UK TV review: Mad Men Season 7, Episode 13 (The Milk & Honey Route)
Chris Bryant | On 14, May 2015
Already seen Episode 13? Read on at the end for some additional, spoiler-filled analysis.
Opening on a dream sequence/flash forward in which Don is questioned by the police in a very familiar way, The Milk & Honey Route represents the other side of the previous episode’s coin. Where Episode 12 examined the corporate loss to the SC&P team, 13 explores their forgone personal lives. Following Pete, Betty and Don in stories filled with far less flamboyance or sarcastic nonchalance than last week, the episode is a sorrowful poem that forgoes the comedy and wit of old to make way for an imposing sense that the end really is nigh.
Don is dealing with the move to McCan-Erickson in a very fitting fashion. Here he’s taking time for himself, driving around ‘classic’ America, interacting with the folks and revealing far too much about himself the moment he feels safe. A surreal and tough little story, it calls back to the exact moment he stopped being Dick Whitman and started his journey towards being an award-winning, millionaire Madison Avenue Executive. Where one case of mistaken identity lead him there, this week’s ends a little messier after a collection tin is robbed during a veteran’s dinner. Uncomfortable, nostalgic and tense, the situation becomes a heartfelt look at Don’s situation – where he came from and where he is, still desperately soldiering on to find somewhere he belongs.
Pete Campbell gets a similar treatment. After boozy chaos-merchant Duck Philips tricks him into a job interview, Pete is given time to feel as valued as he always wanted to be, while attempting to reconnect with his family. Despite the size of the subject matter elsewhere in the episode, Vincent Kartheiser and writer Matthew Weiner manage to produce a heartfelt speech from Campbell that all but steals the episode. A welcome return for both the fantastic Kartheiser and on-screen wife Alison Brie – who gives the entire situation an air of bright-faced melancholy – it may have taken this long, but it could be that Pete has finally got a shot at everything he always wanted.
The final story arc – the one that people will be talking about – is introduced with no whimsy, and no mercy. Betty, and Henry, are forced to confront some bad news, which Betty naturally deals with by putting on her sternest face, brushing her hair and reaching for the cigarettes. The first major challenge the pair have faced, Henry’s insistence that everything will be fine evokes Don’s perfect easing of Betty’s fears, and reminds us how far she has come. Eventually, he reaches out to Sally. Kiernan Shipka continues her run of being one of the most lovable characters within the show, but the scene (and possibly the episode) is stolen by Christopher Stanley. A big part of the series more in spirit than in presence, Stanley’s grinning hand-shaker gets his time to shine, with not a moment wasted.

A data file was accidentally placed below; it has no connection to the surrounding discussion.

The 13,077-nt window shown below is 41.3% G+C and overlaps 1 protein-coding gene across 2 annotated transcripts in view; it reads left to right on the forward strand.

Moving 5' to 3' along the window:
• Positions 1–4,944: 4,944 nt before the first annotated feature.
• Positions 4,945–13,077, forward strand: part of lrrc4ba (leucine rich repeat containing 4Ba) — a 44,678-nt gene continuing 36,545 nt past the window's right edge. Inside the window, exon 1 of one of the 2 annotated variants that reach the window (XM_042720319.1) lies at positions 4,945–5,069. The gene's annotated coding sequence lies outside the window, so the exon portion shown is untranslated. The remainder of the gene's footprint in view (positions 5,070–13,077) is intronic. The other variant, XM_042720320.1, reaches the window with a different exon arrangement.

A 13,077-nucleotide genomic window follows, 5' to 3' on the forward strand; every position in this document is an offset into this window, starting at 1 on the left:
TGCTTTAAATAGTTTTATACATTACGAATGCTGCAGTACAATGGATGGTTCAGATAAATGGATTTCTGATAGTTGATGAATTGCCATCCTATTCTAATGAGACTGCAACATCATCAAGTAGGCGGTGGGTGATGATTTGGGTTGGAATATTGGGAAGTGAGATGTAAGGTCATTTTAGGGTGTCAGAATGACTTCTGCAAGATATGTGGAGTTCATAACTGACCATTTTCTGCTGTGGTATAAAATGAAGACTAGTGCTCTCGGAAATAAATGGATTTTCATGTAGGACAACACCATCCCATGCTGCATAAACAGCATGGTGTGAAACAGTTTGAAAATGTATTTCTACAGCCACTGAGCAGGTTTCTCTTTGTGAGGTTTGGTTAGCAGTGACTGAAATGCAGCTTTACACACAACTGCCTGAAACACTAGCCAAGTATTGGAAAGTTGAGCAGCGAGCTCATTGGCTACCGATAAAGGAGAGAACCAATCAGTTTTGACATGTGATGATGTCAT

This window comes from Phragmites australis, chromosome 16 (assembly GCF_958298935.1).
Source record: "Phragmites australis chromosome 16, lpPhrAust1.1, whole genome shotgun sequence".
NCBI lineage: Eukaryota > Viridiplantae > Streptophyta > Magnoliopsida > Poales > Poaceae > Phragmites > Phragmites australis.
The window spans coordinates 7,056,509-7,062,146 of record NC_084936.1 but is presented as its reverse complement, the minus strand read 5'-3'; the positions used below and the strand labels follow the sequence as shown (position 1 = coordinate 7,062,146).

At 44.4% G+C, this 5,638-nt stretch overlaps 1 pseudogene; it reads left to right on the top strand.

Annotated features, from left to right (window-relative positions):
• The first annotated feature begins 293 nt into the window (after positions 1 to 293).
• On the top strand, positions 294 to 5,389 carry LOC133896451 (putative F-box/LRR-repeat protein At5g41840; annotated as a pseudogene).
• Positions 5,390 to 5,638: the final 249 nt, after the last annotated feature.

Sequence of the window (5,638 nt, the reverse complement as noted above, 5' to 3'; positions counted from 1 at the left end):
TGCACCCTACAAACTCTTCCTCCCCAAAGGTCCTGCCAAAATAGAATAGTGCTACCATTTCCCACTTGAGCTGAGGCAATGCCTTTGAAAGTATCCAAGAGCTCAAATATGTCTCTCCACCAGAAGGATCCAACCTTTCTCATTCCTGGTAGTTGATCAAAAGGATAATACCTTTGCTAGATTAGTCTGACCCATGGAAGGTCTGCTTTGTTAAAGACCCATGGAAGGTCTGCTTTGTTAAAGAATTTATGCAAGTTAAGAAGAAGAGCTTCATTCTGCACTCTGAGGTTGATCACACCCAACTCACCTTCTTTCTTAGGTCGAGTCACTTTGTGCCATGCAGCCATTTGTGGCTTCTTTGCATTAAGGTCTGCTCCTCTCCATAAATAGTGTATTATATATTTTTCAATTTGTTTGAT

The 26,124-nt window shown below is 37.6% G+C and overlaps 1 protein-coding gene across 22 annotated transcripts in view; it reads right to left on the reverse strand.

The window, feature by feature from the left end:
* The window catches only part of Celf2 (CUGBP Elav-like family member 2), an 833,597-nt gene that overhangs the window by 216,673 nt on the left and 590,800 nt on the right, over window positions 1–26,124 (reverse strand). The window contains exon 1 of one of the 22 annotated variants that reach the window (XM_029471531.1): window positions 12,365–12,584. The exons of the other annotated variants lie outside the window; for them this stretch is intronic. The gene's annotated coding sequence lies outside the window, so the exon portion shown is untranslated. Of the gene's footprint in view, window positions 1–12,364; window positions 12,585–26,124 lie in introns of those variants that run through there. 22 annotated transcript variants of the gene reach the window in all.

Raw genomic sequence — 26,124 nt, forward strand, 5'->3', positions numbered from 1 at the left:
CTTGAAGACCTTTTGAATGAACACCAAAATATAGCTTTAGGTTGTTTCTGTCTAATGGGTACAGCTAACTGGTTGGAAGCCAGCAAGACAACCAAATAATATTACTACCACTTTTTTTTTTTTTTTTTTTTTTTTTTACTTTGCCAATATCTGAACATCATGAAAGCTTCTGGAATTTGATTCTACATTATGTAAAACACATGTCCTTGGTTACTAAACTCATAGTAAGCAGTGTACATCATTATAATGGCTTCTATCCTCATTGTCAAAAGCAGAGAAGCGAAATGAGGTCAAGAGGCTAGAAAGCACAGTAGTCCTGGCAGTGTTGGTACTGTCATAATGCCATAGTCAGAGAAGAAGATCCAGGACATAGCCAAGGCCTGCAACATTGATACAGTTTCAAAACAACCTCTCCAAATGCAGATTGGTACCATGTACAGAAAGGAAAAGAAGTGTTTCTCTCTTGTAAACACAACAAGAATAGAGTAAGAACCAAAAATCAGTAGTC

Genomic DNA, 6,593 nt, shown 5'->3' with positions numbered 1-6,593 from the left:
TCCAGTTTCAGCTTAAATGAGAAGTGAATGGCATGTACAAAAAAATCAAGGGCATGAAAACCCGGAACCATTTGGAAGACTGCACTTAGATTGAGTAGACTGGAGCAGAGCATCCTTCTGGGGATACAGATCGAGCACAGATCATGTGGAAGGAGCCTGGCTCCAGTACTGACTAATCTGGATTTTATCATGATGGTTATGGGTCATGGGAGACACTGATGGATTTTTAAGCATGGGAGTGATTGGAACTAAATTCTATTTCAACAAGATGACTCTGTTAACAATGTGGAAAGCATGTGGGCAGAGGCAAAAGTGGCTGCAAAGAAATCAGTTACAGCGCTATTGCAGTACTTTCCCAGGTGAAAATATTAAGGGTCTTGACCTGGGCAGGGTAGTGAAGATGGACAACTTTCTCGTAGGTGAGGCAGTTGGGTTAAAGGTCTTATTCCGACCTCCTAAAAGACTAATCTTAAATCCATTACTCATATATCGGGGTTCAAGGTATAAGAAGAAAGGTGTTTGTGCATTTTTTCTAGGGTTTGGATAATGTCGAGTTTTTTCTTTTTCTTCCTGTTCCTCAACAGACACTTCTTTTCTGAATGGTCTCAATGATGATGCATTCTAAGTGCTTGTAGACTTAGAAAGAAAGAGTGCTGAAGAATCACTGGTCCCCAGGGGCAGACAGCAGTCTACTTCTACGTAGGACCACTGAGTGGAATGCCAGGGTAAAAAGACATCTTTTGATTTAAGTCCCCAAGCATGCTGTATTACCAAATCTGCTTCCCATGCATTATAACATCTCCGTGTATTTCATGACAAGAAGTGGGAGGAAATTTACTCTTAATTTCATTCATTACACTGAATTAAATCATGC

With every plot line almost finished, Episode 14 looms with answers to all of our questions – although very few are answers anyone wants to hear. Don seems as free as he has ever been, but that’s undoubtedly about to change. With the episode cocked and loaded to conclude these stories, it’s a testament to the power of Mad Men that still, with only that hour to go, anything could happen. So sit back, and grab a drink. Everything’s going to be fine.
Additional notes (contains spoilers)
– Interestingly, Don’s little premonition about being arrested could be for pretty much anything at this point. Was it to do with the veterans? Do they know who he is? Is it something to do with, dare we say it, Betty? On that note, it was a torment of a story from start to finish. We finally got to feel some empathy for Henry, who has an awful time dealing with Betty’s cancer diagnosis.
– Pete’s reconciliation was a fantastic turn at a time when nostalgia is the name of the game. Pete has, seemingly, always wanted to be Don. Except here he’s gone one better. Pete learned his lesson, he loves his wife, and he has managed to get her back in a way Don could never manage.
– The final ever episode is, wonderfully, a mystery. It’s a truly unsettling time to be a Matthew Weiner fan. Those who have everything, have everything to lose; those who have nothing, have nothing to lose.
Mad Men: Season 1 to 7 is available to watch online on Amazon Prime Video as part of a Prime membership or a £5.99 monthly subscription.